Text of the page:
Sleep apnoea as an independent risk factor for cardiovascular disease: current evidence, basic mechanisms and research priorities
ABSTRACT Considerable evidence is available in support of an independent association between obstructive sleep apnoea syndrome (OSAS) and cardiovascular disease, which is particularly strong for systemic arterial hypertension and growing for ischaemic heart disease, stroke, heart failure, atrial fibrillation and cardiac sudden death. The pathogenesis of cardiovascular disease in OSAS is not completely understood but likely to be multifactorial, involving a diverse range of mechanisms including sympathetic nervous system overactivity, selective activation of inflammatory molecular pathways, endothelial dysfunction, abnormal coagulation and metabolic dysregulation, the latter particularly involving insulin resistance and disordered lipid metabolism. The present report, which arose out of a European Union Cooperation in the field of Scientific and Technical Research (COST) action on OSAS (COST B26), reviews the current evidence for an independent association and proposes research priorities to identify the underlying mechanisms involved, with a view to identifying novel therapeutic strategies. Large-scale collaborative studies of carefully defined patient populations with obstructive sleep apnoea syndrome, adequately controlled for potential confounders, are needed. Such studies carry the prospect of evaluating potential interactions between different basic mechanisms operating in obstructive sleep apnoea syndrome and cardiovascular disease, and interactions with other related disorders, such as obesity, diabetes and dyslipidaemia. Furthermore, translational studies involving cell culture and animal models linked to studies of obstructive sleep apnoea syndrome patients are necessary to integrate basic mechanisms with the clinical disorder.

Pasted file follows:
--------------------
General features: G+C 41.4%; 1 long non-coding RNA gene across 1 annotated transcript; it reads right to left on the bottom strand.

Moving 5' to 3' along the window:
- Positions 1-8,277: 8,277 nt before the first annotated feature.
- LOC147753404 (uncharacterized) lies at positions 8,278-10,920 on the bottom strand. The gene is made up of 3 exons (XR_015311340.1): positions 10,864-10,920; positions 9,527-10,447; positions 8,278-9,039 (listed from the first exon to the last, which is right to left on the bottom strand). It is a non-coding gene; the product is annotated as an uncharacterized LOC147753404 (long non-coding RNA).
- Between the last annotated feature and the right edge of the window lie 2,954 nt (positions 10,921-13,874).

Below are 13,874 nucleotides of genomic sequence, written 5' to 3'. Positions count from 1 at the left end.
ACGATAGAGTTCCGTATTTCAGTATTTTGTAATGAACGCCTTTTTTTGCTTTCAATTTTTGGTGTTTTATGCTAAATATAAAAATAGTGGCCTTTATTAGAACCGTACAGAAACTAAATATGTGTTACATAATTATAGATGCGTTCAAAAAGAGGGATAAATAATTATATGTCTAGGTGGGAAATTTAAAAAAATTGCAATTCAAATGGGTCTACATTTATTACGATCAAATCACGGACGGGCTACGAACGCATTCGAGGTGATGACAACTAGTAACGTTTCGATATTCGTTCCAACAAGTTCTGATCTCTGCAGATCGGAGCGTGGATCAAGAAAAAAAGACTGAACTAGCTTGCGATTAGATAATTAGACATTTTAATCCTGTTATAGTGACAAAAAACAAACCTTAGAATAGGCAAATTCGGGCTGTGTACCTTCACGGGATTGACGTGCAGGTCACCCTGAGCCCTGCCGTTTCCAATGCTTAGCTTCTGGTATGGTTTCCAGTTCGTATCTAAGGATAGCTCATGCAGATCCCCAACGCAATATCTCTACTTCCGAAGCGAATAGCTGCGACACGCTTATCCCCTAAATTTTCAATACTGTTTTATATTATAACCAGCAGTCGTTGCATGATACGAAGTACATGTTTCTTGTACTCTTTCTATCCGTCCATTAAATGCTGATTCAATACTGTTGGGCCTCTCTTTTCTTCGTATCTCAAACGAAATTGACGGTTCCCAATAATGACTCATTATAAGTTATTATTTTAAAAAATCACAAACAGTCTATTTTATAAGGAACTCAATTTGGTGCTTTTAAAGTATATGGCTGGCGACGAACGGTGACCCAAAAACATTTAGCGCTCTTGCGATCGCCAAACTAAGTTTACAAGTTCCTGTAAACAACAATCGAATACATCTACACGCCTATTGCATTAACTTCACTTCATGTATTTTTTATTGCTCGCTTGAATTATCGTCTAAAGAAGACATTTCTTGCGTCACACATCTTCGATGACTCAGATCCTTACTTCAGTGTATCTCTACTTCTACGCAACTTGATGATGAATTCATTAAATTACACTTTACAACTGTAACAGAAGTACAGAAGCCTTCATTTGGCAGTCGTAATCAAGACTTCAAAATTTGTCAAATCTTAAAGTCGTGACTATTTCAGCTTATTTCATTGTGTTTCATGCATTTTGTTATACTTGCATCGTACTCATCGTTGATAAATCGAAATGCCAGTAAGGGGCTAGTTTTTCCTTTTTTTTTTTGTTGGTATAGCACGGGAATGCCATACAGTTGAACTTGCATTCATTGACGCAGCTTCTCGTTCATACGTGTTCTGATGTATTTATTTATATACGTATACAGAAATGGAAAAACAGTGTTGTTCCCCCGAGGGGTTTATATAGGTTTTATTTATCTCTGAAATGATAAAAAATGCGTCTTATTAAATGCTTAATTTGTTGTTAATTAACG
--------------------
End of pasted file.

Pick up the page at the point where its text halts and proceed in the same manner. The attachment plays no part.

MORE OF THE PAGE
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ABSTRACT: Objective The pathophysiological basis of obstructive sleep apnea (OSA) is not completely understood and likely varies among patients. In this regard, some patients with OSA do not exhibit hypoxemia. We aimed to analyze the clinical, sleep, and autonomic features of a group of patients with severe OSA without hypoxia (OSA-h) and compare to OSA patients with hypoxia (OSA+h) and controls. Methods Fifty-six patients with OSA-h, 64 patients with OSA+h, and 44 control subjects were studied. Clinical and sleep features were analyzed. Besides, time- and frequency-domain heart rate variability (HRV) measures comprising the mean R-R interval, the standard deviation of the RR intervals (SDNN), the low frequency (LF) oscillations, the high frequency (HF) oscillations, and the LF/HF ratio, were calculated across sleep stages during a one-night polysomnography. Results OSA-h patients had a lower body mass index, a lower waist circumference, lower apnea duration, and a higher frequency of previous naso-pharyngeal surgery when compared to OSA+h patients. In terms of heart rate variability, OSA+h had increased LF oscillations (i.e., baroreflex function) during N1-N2 and rapid eye movement (REM) sleep when compared to OSA-h and controls. Both OSA+h and OSA-h groups had decreased HF oscillations (i.e., vagal inputs) during N1-N2, N3 and REM sleep when compared to controls. The LF/HF ratio was increased during N1-N2 and REM sleep, only in patients with OSA+h. Conclusions Patients with OSA-h exhibit distinctive clinical, sleep, and autonomic features when compared to OSA with hypoxia. Significance OSA is a heterogeneous entity. These differences must be taken into account in future studies when analyzing therapeutic approaches for sleep apnea patients.Clinical neurophysiology: official journal of the International Federation of Clinical Neurophysiology 09/2014; 125(9). DOI:10.1016/j.clinph.2014.01.029 · 2.98 Impact Factor